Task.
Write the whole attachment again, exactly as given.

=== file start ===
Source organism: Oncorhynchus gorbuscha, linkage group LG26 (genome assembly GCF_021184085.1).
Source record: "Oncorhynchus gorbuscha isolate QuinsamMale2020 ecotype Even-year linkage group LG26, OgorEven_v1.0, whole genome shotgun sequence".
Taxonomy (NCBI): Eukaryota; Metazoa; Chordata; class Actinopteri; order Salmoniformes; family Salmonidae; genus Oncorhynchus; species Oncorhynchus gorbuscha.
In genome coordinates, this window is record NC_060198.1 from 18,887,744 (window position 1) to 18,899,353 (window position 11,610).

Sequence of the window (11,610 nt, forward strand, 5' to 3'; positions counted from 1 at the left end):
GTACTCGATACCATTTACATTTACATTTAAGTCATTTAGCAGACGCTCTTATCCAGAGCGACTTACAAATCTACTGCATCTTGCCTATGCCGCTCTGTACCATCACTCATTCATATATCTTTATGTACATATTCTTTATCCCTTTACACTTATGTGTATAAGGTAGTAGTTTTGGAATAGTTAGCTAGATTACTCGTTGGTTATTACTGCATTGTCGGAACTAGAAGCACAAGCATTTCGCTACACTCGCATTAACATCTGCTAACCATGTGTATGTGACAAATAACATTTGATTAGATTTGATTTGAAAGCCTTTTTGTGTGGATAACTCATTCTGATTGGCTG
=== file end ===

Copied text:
Source organism: Oncorhynchus gorbuscha, linkage group LG26 (genome assembly GCF_021184085.1).
Source record: "Oncorhynchus gorbuscha isolate QuinsamMale2020 ecotype Even-year linkage group LG26, OgorEven_v1.0, whole genome shotgun sequence".
Taxonomy (NCBI): Eukaryota; Metazoa; Chordata; class Actinopteri; order Salmoniformes; family Salmonidae; genus Oncorhynchus; species Oncorhynchus gorbuscha.
In genome coordinates, this window is record NC_060198.1 from 18,887,744 (window position 1) to 18,899,353 (window position 11,610).

Sequence of the window (11,610 nt, forward strand, 5' to 3'; positions counted from 1 at the left end):
GTACTCGATACCATTTACATTTACATTTAAGTCATTTAGCAGACGCTCTTATCCAGAGCGACTTACAAATCTACTGCATCTTGCCTATGCCGCTCTGTACCATCACTCATTCATATATCTTTATGTACATATTCTTTATCCCTTTACACTTATGTGTATAAGGTAGTAGTTTTGGAATAGTTAGCTAGATTACTCGTTGGTTATTACTGCATTGTCGGAACTAGAAGCACAAGCATTTCGCTACACTCGCATTAACATCTGCTAACCATGTGTATGTGACAAATAACATTTGATTAGATTTGATTTGAAAGCCTTTTTGTGTGGATAACTCATTCTGATTGGCTG